And if Bill Simmons says so then it must be true, right?
Before this current labor deal, NBA players were always the highest-paid athletes, on average, in the history of American sports. This remains true. Collectively, they were overpaid — repeat: overpaid — and now, they're a little less overpaid
What's interesting to me is that he goes to the trouble of repeating himself! I mean, we all know that if you just repeat what you just said (but, you know, LOUDER -- or using fancy double-dash clauses -- that makes your argument stronger, right?). One might also think that after making such an assertion (and then repeating it in a special sentence clause), Mr. Simmons might be gearing up to offer some evidence in the form of, oh hell, I don't know, NBA revenues, or something like that. But, nope, the only time he uses any "numbers" after that is to pull random ones out:
Assuming everyone on that list is overpaid by an average of 300 percent (my conservative estimate), let's pretend their actual collective value is around $175 million, so we'll say they're overpaid by about $390 million total.
I love how he uses phrases like "my conservative estimate" to give the reader the impression that he sat down with reams of numbers in an excel spreadsheet, and then used some co-efficient to dial the numbers up or down. And the "let's pretend their actual value" clause is hilarious. It's not like there are publicly available numbers about how much revenue the NBA made, or how much money in stadium subsidies have been passed out. There can't be any possible mathematical basis for estimating a player's worth, can there? Fuck math, let's play pretend!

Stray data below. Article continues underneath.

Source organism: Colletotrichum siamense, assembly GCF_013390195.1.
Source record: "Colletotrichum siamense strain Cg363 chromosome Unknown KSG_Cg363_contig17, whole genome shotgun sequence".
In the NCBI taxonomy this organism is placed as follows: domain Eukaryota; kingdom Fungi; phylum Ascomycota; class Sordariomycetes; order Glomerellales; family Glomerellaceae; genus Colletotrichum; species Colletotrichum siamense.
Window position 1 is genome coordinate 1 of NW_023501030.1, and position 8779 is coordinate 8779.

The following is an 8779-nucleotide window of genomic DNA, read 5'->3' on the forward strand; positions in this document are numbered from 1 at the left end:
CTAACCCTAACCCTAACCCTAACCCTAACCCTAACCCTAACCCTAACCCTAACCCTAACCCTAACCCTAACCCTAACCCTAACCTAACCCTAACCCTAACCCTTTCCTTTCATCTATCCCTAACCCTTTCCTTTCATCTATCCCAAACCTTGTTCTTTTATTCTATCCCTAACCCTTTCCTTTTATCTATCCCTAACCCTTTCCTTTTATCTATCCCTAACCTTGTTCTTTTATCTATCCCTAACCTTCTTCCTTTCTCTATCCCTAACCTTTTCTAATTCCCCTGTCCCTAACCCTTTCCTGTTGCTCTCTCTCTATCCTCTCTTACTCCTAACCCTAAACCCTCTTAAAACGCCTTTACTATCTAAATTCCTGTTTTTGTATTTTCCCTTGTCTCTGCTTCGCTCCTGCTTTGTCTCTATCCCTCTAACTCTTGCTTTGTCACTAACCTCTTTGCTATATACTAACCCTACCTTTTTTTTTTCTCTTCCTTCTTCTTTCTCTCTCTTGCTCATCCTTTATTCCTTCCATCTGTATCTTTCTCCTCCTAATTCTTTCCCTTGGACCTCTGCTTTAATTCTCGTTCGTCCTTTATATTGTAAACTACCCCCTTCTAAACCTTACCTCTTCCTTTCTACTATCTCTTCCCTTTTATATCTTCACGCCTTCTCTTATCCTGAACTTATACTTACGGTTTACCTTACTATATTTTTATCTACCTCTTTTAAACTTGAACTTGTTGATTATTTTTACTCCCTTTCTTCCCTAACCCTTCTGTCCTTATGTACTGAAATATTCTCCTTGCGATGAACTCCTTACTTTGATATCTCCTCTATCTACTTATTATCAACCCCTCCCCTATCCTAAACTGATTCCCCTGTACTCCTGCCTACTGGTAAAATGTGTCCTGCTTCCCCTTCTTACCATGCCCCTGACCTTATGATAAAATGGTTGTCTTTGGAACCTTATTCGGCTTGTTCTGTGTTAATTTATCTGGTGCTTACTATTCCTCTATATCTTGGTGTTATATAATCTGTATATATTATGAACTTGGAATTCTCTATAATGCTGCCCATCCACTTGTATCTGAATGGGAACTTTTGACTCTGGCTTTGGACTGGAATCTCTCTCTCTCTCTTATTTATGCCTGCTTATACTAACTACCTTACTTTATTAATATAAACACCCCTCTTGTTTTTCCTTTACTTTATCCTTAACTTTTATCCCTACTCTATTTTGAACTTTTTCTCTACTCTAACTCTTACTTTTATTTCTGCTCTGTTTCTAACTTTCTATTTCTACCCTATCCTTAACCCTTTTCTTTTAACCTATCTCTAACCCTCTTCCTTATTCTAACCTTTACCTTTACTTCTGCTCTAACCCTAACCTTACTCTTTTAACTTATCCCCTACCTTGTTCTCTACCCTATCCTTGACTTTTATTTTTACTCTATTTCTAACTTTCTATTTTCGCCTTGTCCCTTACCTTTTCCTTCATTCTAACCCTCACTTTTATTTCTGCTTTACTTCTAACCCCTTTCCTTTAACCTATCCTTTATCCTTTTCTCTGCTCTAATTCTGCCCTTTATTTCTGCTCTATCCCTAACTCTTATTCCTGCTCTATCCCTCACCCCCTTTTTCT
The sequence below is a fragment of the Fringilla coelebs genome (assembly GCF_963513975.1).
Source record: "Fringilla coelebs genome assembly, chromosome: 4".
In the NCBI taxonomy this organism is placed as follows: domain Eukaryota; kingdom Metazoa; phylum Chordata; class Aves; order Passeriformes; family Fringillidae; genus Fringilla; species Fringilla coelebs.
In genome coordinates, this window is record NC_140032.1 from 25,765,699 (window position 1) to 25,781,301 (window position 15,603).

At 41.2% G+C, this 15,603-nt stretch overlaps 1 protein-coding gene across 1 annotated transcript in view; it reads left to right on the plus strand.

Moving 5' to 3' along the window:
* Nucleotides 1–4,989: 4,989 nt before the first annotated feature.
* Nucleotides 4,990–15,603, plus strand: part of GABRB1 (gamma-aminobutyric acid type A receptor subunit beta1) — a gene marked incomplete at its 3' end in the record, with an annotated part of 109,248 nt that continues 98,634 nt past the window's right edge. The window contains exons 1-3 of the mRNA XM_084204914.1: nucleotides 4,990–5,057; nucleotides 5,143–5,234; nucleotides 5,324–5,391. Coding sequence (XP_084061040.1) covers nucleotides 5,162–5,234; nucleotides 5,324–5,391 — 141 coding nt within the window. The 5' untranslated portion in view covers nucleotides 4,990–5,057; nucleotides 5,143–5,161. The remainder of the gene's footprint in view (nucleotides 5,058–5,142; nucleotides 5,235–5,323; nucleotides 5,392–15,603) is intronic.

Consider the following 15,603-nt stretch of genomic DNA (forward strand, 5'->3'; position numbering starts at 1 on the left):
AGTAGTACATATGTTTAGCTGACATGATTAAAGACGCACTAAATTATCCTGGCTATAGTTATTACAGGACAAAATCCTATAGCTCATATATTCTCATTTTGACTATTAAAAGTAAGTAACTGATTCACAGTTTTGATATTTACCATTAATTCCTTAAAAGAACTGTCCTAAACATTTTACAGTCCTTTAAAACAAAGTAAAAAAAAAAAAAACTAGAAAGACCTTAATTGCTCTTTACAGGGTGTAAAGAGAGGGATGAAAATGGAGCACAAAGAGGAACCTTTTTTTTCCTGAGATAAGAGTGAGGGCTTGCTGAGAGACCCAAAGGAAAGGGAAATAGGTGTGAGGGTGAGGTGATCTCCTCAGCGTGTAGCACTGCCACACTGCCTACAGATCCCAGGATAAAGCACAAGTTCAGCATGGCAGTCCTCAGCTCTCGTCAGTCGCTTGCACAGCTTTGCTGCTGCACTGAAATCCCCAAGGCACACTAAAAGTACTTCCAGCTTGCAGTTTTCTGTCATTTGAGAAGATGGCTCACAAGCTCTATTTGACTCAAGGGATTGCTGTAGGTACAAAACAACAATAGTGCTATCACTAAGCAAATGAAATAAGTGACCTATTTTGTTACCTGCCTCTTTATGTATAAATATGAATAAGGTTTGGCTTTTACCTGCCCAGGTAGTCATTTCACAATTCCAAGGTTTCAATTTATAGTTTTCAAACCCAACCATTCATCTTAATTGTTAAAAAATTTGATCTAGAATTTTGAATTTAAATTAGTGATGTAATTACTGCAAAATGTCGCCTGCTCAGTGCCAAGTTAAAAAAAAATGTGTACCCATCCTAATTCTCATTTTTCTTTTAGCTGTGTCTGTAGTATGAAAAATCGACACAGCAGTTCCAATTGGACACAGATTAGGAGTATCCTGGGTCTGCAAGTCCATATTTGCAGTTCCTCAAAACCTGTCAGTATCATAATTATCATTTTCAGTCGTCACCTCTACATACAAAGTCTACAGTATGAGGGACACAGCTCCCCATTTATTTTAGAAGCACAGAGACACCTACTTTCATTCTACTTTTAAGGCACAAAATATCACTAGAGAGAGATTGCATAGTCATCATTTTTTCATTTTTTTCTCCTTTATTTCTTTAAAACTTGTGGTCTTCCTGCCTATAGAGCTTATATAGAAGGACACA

Look, as I said on Twitter, I get that Bill Simmons is like the Bill Maher of ESPN. His columns are supposed to be fun to read and contain lots of provocative opinions. That's why his column used to be "page two". And part of his style is presenting all his opinions in absolutes, so he can get the maximum dramatic effect from all his crazy exaggerations. Consider the drivel this guy once published about Kevin Garnett:
Fifty years from now, some stat geek will crunch numbers from Duncan’s era and come to the conclusion that Kevin Garnett was just as good. And he’ll be wrong. No NBA team that featured a healthy Duncan would have missed the playoffs for three straight years. It’s an impossibility.
Sure, the column probably wouldn't have been as fun if it was just basically "Oh, my, do Garnett's teammates SUCK, or what?" so the exaggeration is necessary, I guess. And of course, as our network once pointed out, Duncan had better teammates than Garnett every single year he was in the league. Again, why bother with math and stuff? That shit's just for geeks.
Oh, and I'll give you one guess about whether that article was written before or after KG was a celtic...